Until just a very few short years ago, I could have counted the number of smallmouth that’d I’d caught on fingers and toes. Mine alone! Over the years I had lucked into one here and there, but never targeted the species specifically. About 3 years ago I started fishing Lake Cumberland and discovered what a great smallmouth fishery I had right in my own back yard.
While at work one day, dreaming of being on the water, I decided to plan a trip. One of my co-workers, Wes Day, had just purchased a Bullet 21XRD and I thought I’d ask if he’d like to go on a smallmouth trip to Cumberland. I guess I wasn’t the only one with cabin fever. Three additional co-workers chimed in and said they sure wish they could go too. Without hesitation, like I need a good excuse, I volunteered to take 2 of these three in my boat and Wes volunteered to take the other one in his. We would later use paper, rock and scissors to determine who got in what boat.
We met early Saturday morning, January 19th, to make the 80 mile journey to the Lake Cumberland Dam ramp. The air temperature was in the 30′s, but a 50 degree January day was on the horizon. Excitement about getting on the water in January could hardly be contained. After arriving at the ramp and getting the boats ready to hit the water, someone came up with the great idea of a bragging rights tournament. Biggest fish of the day, and biggest 3 fish limit per person. The winner of each category would receive $5.00 from the rest of the crowd. This basically would work out to free diner for the winners.
As we made our way out of the no wake zone, I fired on the Yamaha and made a short run to the other side of the lake directly across from the dam. I figured I would parallel cast the bank with a crank bait to start the day off. The water temperature was 49.8 degrees. I knew it would only get warmer from there. First cast, the rod loads up and I boat a keeper size largemouth. I’m thinking, this is going to be a good day. The fish measured right at 16 inches. I’ve got 2 to 2.5 pounds and feeling good. Three cast later, Ben Sherman, lands a nice smallmouth that measures 17 inches. Although that’s a good fish, the lake keep limit is 18″, so he had to throw her back. I continue to move the boat down the shoreline and just as I get to the end of long point, the rod loads up and I’ve got keeper #2 on the way to the boat. It’s a giant smallmouth, just what we came after. She measures out at 21.5 inches and looks to be pushing 6 pounds or more. Now I’m really feeling good. Over the next 4 hourse I catch 4 more nice smallmouth, but they are all falling just short of the 18″ mark. At this point I’ve caught smallmouth on a crankbait and a silver buddy, but the quality I need just isn’t there. I need to make a move.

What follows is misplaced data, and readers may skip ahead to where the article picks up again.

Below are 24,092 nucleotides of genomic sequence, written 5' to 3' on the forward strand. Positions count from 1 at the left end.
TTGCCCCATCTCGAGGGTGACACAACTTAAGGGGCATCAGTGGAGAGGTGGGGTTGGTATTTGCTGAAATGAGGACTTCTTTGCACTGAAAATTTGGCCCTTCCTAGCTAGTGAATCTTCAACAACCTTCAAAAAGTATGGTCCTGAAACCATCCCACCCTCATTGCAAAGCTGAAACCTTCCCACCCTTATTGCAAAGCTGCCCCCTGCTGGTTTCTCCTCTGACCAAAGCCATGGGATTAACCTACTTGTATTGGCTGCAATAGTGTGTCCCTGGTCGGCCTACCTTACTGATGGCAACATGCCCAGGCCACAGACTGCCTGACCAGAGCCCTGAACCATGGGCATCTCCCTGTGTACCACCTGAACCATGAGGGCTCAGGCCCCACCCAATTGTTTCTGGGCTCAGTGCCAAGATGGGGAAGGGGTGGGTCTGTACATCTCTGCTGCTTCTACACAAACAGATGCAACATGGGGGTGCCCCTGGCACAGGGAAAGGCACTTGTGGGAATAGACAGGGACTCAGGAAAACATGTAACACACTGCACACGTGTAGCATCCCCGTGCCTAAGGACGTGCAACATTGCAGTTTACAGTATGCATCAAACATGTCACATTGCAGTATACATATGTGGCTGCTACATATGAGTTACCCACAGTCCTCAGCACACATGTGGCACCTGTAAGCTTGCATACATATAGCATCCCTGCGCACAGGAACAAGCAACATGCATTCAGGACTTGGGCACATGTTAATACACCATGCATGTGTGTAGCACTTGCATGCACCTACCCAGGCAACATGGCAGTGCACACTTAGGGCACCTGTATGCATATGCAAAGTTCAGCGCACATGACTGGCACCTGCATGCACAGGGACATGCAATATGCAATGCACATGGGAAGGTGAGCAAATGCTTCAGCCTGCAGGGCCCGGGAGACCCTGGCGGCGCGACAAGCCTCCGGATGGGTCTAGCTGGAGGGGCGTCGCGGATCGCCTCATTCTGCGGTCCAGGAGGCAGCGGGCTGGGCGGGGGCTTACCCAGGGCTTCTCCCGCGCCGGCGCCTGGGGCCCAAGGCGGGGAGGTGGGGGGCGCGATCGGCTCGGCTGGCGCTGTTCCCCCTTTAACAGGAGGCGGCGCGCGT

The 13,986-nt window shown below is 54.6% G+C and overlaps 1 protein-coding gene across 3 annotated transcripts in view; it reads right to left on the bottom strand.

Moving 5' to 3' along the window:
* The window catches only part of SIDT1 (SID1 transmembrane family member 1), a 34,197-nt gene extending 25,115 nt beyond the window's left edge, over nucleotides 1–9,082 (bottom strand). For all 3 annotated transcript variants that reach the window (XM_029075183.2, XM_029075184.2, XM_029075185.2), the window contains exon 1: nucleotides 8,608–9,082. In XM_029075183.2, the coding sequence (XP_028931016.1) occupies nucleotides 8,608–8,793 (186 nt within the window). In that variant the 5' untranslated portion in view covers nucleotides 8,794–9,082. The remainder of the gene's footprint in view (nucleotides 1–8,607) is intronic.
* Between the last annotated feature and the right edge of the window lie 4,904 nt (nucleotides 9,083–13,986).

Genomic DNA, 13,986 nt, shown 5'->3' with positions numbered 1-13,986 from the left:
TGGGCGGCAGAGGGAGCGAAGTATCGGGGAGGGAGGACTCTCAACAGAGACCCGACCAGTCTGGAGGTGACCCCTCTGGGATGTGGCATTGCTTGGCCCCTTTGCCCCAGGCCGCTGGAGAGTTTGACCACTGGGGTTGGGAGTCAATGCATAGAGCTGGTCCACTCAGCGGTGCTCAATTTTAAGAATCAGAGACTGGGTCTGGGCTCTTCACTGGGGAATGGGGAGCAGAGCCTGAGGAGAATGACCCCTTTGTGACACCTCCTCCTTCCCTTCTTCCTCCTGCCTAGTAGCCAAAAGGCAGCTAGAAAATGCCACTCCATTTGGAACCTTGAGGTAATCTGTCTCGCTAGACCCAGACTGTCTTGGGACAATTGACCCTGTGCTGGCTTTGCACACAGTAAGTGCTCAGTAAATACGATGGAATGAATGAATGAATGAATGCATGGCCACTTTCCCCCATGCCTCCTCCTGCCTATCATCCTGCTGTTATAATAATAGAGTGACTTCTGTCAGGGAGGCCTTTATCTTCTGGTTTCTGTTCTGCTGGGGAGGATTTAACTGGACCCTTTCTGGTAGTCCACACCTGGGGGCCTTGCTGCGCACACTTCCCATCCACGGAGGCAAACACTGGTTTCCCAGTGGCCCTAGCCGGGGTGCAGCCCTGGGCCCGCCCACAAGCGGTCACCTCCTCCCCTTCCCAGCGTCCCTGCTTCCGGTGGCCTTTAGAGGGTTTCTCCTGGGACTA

After contemplating my situation, I decided to run to the back of Beaver creek and Otter creek. We had recently received a lot of rain and I was hoping the water would be staind in the backs of these creeks. I felt like if it were staind, I’d be able to jig for a nice largemouth to fill out my 3 fish limit. We get in the back of these creeks, and sure enough it’s staind up. I begin working a jig from bank to bank. The third bank we stopped at, I began working a D&L 1/2 ounce black/blue jig. Just as I lifted the jig and let it set down, I seen the line jump. Without hesitation, I set the hook and boated keeper #3. This time a 18.5 inche smallmouth. My limit is full and I’m feeling pretty good. In fact, if I could cull out this 2 to 2.5 pound largemouth, I may be sitting on 13 or 14 pounds in my 3 fish limit.
I moved back to where I started the day off. Within 5 minutes, the rod is loading up and the fight is on. Another 6 pound smallmouth is in the boat. The problem was, Ben caught it. This wasn’t going to help my culling situation. I continued to fish hard until the end of the day, but I just couldn’t get rid of that largemouth.
We eased back to the ramp area. Time for everyone to show their catches. Ben had big fish for the day and I had the biggest limit caught (the only limit caught). I had to throw that jab in there, sorry. The only thing that makes victory taste sweeter is when someone else is paying for the pie, and that day, someone else bought both mine and Ben’s lunch. We had a lot of fun and caught a good number of smallmouth. The next time you get a warm day in the winter, don’t forget about Lake Cumberland and the great smallmouth fishery that it has to offer.